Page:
Mexico—which served notice that it would be a factor on the world scene by winning the coveted Aga Khan Cup in Dublin last year—had five clear rounds; one from Juan Jose Zendejas Salgado (Tino La Chapelle), but also a pair of double-clears from U.S.-based Eugenio Garza Perez (Victor Finn DH Z) and Manuel Gonzalez Dufrane (Hortensia van de Leeuwerk). That country’s total was a mere 4 penalties, leading to gold and riotous celebration.

The understandably subdued home side, in contrast, stuck with polite smiles.

“We had a good day. We had quite a few clean rounds. We didn’t have a great day. It’s as simple as that,” coach Robert said before the awards ceremony.

Laura Kraut was optimistic about qualifying for Barcelona as the team goes forward this year. Click on this video to find out her thoughts. 

Robert put everything in perspective, saying, “To win these Nations’ Cups, it just shows the strength of the [North American] League. You need to have a great day, and Mexicans did. It’s not an upset. They beat us all in Dublin last year. They have a really strong team and they did it on our home turf and now we have to go down there and do it on theirs. So they’re in a really good position,” he said, referring to the fact that the next qualifier is south of the border.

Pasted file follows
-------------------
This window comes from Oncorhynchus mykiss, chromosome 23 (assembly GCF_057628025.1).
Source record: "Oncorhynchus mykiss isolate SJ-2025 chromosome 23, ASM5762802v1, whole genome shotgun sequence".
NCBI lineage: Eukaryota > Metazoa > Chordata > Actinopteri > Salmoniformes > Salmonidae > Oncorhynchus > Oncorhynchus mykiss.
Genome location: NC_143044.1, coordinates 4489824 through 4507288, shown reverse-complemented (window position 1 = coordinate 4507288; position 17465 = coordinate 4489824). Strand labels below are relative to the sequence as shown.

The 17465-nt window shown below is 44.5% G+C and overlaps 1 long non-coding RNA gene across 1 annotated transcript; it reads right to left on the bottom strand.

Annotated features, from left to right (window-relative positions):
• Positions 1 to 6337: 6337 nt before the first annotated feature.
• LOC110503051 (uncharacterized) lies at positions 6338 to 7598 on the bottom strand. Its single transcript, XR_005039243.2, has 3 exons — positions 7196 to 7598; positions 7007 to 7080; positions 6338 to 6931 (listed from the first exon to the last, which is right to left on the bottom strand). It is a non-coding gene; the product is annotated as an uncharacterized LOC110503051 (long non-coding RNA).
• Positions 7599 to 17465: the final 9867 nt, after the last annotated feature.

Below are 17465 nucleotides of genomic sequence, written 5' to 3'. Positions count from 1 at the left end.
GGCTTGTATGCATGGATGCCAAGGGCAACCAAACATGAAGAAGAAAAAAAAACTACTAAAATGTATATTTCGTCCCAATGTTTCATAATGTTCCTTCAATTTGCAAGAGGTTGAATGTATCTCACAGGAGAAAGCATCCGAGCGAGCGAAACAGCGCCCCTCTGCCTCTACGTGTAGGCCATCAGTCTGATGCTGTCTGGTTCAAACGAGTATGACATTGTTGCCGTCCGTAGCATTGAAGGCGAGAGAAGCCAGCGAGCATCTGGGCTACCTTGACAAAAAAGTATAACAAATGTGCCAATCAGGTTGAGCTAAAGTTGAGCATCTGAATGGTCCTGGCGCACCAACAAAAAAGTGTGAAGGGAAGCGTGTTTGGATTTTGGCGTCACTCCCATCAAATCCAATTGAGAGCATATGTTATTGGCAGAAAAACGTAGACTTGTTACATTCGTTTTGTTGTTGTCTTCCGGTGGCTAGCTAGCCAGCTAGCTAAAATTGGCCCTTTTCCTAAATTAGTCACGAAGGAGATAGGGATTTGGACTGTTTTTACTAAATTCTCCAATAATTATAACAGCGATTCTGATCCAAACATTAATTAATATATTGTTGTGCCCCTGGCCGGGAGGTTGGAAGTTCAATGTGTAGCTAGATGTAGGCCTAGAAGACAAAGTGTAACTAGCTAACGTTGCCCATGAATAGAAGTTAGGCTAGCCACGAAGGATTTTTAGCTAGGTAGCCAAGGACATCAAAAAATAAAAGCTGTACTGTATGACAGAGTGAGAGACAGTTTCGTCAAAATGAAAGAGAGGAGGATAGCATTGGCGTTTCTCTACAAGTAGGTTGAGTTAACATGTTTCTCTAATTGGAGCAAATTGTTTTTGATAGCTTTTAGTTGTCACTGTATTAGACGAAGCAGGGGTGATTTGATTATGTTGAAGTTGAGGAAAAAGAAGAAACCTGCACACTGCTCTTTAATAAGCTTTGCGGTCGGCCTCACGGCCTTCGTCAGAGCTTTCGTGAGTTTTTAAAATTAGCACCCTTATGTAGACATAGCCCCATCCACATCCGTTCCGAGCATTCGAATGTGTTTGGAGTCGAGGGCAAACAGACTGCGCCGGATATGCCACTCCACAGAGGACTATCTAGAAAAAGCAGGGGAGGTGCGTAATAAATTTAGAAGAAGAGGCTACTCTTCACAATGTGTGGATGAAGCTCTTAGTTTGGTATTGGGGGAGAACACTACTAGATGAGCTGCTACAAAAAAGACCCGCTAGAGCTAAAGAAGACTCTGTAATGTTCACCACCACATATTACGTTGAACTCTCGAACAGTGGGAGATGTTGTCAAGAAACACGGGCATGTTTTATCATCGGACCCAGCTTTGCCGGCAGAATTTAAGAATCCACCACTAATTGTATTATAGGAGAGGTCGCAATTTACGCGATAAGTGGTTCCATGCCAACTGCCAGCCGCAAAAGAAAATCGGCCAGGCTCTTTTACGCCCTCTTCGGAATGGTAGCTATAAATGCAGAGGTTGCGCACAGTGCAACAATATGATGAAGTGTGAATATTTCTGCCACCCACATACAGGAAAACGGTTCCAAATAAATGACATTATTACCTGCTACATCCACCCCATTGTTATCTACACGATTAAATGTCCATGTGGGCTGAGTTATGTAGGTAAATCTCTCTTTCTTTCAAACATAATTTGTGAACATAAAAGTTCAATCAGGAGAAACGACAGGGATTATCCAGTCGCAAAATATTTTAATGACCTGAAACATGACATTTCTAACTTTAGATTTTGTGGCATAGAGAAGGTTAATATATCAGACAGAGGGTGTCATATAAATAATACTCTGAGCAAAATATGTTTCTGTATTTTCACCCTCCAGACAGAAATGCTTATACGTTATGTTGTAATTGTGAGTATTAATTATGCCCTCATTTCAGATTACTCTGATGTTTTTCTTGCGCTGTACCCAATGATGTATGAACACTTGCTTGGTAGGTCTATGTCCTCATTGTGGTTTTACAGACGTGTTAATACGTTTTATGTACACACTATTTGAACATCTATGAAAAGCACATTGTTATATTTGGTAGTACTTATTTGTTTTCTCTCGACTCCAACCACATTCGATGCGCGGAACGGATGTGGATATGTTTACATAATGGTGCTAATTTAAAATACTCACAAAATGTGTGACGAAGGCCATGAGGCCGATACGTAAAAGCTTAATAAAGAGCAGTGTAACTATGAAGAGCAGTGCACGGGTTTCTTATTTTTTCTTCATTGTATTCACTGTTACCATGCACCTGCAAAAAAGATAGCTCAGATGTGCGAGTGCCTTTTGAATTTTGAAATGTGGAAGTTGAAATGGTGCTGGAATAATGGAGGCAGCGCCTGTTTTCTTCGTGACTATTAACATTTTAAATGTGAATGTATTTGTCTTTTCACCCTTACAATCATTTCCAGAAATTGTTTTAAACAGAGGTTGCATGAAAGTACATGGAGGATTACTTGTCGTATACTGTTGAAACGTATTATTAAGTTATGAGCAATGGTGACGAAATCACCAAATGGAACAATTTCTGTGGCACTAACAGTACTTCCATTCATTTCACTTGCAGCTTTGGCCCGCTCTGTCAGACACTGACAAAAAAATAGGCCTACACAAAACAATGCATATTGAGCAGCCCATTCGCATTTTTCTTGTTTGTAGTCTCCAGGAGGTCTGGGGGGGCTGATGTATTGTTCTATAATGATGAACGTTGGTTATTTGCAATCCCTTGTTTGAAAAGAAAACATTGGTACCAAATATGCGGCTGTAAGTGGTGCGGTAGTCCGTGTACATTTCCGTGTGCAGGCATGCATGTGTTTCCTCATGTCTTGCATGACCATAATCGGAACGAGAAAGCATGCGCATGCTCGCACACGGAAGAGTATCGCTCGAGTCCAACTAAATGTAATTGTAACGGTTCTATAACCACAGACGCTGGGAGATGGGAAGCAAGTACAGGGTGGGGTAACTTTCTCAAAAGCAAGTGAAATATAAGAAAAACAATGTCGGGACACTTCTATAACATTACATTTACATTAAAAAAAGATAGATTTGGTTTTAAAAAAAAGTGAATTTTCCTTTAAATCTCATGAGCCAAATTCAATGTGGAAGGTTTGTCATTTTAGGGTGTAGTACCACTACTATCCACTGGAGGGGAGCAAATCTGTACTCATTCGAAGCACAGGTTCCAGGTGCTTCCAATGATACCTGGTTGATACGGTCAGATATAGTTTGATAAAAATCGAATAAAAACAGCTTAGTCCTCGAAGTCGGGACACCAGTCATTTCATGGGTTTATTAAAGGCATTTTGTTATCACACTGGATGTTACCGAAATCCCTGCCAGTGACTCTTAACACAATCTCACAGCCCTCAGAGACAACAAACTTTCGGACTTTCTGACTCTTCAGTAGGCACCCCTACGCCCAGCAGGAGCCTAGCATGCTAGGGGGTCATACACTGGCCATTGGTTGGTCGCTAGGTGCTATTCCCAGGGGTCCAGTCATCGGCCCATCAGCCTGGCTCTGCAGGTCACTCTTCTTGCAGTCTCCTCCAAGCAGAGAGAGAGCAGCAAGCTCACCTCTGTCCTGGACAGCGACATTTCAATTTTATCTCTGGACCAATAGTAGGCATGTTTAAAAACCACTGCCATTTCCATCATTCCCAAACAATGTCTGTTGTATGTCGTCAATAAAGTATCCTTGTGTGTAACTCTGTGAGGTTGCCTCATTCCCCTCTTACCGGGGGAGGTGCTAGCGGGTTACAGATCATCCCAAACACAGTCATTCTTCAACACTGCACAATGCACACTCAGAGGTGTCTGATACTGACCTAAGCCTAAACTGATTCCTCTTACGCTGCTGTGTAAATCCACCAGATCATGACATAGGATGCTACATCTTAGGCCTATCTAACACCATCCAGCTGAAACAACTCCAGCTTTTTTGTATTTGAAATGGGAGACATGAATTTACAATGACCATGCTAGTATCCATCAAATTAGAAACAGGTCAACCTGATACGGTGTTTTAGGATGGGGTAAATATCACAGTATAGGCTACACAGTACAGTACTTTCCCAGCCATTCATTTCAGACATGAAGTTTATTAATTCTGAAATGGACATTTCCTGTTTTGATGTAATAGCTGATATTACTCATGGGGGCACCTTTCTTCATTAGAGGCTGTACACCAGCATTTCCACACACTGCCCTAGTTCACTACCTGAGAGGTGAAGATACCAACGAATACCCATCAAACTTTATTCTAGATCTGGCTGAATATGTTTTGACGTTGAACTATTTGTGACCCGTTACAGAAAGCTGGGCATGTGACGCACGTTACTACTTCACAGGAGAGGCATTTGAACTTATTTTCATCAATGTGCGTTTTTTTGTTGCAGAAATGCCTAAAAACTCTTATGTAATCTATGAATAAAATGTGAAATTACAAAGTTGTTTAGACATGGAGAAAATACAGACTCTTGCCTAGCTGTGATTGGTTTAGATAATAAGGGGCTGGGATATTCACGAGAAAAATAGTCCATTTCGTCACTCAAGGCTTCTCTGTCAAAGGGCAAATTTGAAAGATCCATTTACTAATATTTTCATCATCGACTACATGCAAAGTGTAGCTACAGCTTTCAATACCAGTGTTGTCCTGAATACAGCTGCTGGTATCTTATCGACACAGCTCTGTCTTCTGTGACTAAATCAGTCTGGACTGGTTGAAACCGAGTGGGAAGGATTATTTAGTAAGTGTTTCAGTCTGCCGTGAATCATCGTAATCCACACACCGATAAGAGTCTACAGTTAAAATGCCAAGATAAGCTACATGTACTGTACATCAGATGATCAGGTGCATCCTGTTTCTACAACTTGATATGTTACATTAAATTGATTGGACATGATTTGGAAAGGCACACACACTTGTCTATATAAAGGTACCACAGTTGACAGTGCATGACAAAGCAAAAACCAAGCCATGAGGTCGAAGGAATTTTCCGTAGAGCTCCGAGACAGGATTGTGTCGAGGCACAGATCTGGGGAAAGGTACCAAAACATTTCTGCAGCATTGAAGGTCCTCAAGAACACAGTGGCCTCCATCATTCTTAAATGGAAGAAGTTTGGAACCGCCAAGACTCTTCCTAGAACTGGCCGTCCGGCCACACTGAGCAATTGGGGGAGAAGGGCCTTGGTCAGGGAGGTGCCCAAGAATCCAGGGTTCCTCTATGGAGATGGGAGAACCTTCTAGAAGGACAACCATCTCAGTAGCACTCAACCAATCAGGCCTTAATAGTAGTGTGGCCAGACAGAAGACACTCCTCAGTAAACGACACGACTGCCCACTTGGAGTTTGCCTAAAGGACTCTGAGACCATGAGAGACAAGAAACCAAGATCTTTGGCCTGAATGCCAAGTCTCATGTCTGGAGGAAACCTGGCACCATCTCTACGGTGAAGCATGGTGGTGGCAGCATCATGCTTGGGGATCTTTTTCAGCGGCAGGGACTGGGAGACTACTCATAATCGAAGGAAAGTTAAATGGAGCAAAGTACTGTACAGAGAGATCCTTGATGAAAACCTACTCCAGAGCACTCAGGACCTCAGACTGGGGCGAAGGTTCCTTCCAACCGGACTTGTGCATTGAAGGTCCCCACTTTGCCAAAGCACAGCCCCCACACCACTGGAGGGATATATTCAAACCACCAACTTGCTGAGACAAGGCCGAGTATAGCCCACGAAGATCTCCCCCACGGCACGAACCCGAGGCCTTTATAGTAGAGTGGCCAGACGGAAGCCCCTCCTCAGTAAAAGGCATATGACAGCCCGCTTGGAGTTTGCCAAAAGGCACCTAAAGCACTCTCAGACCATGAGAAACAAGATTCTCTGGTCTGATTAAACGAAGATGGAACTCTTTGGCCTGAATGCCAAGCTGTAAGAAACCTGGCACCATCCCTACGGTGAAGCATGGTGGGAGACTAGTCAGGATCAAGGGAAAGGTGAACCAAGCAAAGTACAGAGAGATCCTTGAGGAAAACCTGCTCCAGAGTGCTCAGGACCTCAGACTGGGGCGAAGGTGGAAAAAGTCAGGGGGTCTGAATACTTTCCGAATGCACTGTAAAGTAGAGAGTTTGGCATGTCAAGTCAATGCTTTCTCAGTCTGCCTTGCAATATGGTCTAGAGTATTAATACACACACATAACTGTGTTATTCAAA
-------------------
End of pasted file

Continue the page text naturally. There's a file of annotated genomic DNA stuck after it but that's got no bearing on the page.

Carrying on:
Beezie and I talked not only about the competition, but also about the Palm Beach Masters. Click on this video to hear what she had to say. 

Beezie’s appreciation of the show and Deeridge was echoed by other riders and chefs d’équipe. As Mexican Chef d’Equipe Stany van Paesschen said, “It’s a beautiful venue. The ring is absolutely fantastic. It’s like a home garden, as it’s really well kept. We are not used to places like this in Europe. In Mexico, they also have great places, but this is a great venue and among the best in the world.”

For full results from the show, click here.

For results of the $290,000 Longines FEI Jumping Nations Cup™, click here.